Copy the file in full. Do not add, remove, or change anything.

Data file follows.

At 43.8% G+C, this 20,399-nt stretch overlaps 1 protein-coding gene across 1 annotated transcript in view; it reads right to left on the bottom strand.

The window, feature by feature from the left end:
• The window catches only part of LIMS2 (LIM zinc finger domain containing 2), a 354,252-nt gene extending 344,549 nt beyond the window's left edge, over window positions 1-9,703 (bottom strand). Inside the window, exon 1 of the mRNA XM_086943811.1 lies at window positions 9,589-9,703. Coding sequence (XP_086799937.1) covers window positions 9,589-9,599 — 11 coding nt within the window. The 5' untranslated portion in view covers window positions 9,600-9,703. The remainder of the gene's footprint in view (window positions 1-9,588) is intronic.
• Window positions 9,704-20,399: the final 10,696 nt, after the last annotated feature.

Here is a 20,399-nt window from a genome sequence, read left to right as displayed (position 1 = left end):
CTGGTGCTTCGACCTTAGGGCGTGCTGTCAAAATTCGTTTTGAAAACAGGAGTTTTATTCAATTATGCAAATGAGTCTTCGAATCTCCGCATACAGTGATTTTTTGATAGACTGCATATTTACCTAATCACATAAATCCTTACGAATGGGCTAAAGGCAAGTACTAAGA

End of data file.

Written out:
At 43.8% G+C, this 20,399-nt stretch overlaps 1 protein-coding gene across 1 annotated transcript in view; it reads right to left on the bottom strand.

The window, feature by feature from the left end:
• The window catches only part of LIMS2 (LIM zinc finger domain containing 2), a 354,252-nt gene extending 344,549 nt beyond the window's left edge, over window positions 1-9,703 (bottom strand). Inside the window, exon 1 of the mRNA XM_086943811.1 lies at window positions 9,589-9,703. Coding sequence (XP_086799937.1) covers window positions 9,589-9,599 — 11 coding nt within the window. The 5' untranslated portion in view covers window positions 9,600-9,703. The remainder of the gene's footprint in view (window positions 1-9,588) is intronic.
• Window positions 9,704-20,399: the final 10,696 nt, after the last annotated feature.

Here is a 20,399-nt window from a genome sequence, read left to right as displayed (position 1 = left end):
CTGGTGCTTCGACCTTAGGGCGTGCTGTCAAAATTCGTTTTGAAAACAGGAGTTTTATTCAATTATGCAAATGAGTCTTCGAATCTCCGCATACAGTGATTTTTTGATAGACTGCATATTTACCTAATCACATAAATCCTTACGAATGGGCTAAAGGCAAGTACTAAGA